You probably remember the case in the early 1990s that brought discussion about frivolous lawsuits to the forefront. The case involved an elderly woman who bought a cup of takeout coffee at a McDonald's drive- thru and spilled it on her lap. She sued, saying the coffee was too hot and should have come with warnings. To the surprise of many, a jury awarded her nearly $3mm in damages for her injuries.
Years after this infamous case, discussion continues whether the facts were fairly portrayed in the media and whether the lawsuit really had merit. A documentary has even been filmed that challenges people to think about their long-held beliefs about the case and whether they are valid.
Bankers we know firsthand that some complaints are frivolous and some have merit. Regardless, every complaint requires attention and now thanks to heightened regulatory scrutiny, banks have even more reason to stay on their toes.
While customers have always been able to complain to banking regulators, The Consumer Financial Protection Bureau's (CFPB) consumer complaint database makes it even easier.
Since its inception in Jul 2011 through June of this year, the CFPB had received about 177k complaints. They break down into complaints about mortgages (49%), credit cards (21%), bank accounts/services (15%), credit reporting (8%), private student loans (3%), consumer loans (3%) and money transfers (1%). Overall, most of the complaints tend to be aimed at large banks and mortgage companies, but community banks are still vulnerable. Beyond the threat of a complaint to the CFPB, there's an enormous amount of information available to the public today at the click of a mouse or the swipe of a finger. All it takes is one disgruntled customer to set off a firestorm of unwanted media attention. Banks must be careful and have proper procedures in place to avoid issues.
This is one reason why it's so important for banks to have a good system in place to handle things when customer relations go awry, as they sometimes do. When dealing with disgruntled customers, it's important to get the situation under control quickly and effectively. It's never a good idea to let hard feelings fester. It's bad for the customer, the bank and business.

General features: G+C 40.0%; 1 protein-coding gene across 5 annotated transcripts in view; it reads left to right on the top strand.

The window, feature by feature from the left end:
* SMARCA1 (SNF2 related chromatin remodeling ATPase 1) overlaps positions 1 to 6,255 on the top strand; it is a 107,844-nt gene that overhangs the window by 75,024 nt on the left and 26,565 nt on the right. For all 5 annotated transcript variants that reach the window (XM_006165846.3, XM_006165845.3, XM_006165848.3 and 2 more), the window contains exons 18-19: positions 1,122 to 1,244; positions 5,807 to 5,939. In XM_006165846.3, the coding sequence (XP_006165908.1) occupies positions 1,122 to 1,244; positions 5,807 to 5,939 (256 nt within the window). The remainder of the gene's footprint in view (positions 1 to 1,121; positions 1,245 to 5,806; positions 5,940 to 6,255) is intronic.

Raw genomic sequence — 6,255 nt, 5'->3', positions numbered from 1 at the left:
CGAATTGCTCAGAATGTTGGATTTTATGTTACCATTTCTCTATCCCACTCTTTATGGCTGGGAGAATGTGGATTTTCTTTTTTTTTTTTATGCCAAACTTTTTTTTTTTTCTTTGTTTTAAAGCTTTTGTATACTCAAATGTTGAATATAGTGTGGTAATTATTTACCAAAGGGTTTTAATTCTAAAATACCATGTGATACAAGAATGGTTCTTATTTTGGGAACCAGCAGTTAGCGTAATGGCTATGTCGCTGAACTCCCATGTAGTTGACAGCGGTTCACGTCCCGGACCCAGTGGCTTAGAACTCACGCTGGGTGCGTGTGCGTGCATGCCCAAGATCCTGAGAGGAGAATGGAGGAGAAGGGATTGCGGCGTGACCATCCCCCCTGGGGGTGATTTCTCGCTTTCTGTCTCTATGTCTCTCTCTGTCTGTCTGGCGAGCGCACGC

Nipping problems in the bud means training your staff appropriately. Many problem-solving techniques aren't inherent and even tellers and managers who possess such skills can benefit from a refresher course. For example, teach staff to listen carefully to every customer, without interrupting or getting defensive. Another good tip is to repeat back what the customer is saying to be sure you have it straight. This shows you are paying attention and helps to demonstrate a level of empathy. It's also important to make sure you get all the facts and ask questions as necessary to understand the situation.
Another pointer is that customers don't like to be bounced from one employee to another or be put in a situation where they have to explain a problem multiple times. Solving problems quickly and with a minimal number of roadblocks, helps customers feel the bank is on their side.
Not all complaints rise to the level of a lawsuit or even do noticeable damage, but customer grievances are certainly bad for business. Left unchecked, they have the potential to grow into something much bigger, so staying on top of things is critical.